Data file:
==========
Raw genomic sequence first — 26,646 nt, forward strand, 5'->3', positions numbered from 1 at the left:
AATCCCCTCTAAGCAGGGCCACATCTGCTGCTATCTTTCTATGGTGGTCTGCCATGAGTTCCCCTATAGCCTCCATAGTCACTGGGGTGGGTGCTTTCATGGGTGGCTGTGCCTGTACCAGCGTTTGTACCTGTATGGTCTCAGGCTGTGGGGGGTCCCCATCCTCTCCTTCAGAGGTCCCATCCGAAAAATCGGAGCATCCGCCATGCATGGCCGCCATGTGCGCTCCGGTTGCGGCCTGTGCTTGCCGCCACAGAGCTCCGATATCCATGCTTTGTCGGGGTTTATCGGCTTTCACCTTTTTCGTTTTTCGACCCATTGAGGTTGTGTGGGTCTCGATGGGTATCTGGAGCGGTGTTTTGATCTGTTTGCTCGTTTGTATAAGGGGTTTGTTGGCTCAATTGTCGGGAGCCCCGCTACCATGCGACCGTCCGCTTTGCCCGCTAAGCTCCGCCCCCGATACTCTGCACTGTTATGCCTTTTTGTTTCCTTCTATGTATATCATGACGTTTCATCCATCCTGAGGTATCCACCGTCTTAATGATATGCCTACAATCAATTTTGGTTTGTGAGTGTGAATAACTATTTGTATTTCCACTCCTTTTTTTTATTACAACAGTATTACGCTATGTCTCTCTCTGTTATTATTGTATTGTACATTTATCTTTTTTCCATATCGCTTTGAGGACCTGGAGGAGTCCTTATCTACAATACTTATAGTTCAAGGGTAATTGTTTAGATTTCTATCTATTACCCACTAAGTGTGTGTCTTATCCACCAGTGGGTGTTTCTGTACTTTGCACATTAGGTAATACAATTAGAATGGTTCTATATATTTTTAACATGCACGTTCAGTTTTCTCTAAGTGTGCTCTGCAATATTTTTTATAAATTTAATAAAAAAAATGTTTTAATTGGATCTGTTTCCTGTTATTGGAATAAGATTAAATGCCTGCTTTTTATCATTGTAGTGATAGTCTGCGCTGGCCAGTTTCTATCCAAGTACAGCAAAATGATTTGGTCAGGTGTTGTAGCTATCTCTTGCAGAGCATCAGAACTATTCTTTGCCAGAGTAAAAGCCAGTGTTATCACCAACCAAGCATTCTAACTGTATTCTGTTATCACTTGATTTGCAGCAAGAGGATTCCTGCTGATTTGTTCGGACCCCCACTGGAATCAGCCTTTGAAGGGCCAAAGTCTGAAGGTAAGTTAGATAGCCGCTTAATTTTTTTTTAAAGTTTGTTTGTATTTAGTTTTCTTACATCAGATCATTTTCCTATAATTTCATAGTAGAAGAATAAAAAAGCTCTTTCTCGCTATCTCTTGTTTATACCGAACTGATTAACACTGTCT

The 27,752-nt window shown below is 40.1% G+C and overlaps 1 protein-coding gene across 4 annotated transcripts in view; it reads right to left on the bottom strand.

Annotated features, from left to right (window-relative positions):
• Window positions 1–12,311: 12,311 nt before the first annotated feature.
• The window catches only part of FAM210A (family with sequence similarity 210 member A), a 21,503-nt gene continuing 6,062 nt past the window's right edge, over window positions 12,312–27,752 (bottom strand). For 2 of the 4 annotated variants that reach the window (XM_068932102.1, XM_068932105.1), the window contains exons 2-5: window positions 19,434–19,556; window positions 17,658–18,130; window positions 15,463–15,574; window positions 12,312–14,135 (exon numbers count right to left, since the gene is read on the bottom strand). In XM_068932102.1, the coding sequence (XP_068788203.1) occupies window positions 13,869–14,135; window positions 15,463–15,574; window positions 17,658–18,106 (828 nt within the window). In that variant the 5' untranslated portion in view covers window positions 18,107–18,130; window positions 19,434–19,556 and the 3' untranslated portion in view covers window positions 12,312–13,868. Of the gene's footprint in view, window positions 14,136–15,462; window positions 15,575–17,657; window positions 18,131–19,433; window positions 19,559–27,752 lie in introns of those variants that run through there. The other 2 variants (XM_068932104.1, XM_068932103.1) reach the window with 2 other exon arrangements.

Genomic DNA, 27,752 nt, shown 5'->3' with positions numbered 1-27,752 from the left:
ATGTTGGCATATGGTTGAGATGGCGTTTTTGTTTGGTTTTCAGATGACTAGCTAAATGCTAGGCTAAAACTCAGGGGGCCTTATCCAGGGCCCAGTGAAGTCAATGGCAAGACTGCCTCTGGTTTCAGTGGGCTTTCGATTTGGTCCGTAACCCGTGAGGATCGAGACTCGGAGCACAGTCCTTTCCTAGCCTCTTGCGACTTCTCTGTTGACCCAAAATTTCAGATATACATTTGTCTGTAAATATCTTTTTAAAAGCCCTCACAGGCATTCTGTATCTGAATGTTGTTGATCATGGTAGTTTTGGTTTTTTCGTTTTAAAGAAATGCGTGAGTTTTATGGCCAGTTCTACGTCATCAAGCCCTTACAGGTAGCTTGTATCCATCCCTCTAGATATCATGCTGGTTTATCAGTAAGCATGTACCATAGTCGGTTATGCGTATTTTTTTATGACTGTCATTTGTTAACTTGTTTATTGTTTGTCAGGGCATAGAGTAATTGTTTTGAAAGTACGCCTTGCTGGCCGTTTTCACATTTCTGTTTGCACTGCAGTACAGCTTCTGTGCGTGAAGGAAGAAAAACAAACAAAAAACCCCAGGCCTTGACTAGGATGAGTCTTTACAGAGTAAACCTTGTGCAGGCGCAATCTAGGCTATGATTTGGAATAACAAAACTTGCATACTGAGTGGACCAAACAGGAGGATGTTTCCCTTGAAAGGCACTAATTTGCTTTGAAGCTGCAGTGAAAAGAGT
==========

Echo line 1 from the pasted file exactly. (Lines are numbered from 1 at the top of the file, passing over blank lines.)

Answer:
Raw genomic sequence first — 26,646 nt, forward strand, 5'->3', positions numbered from 1 at the left: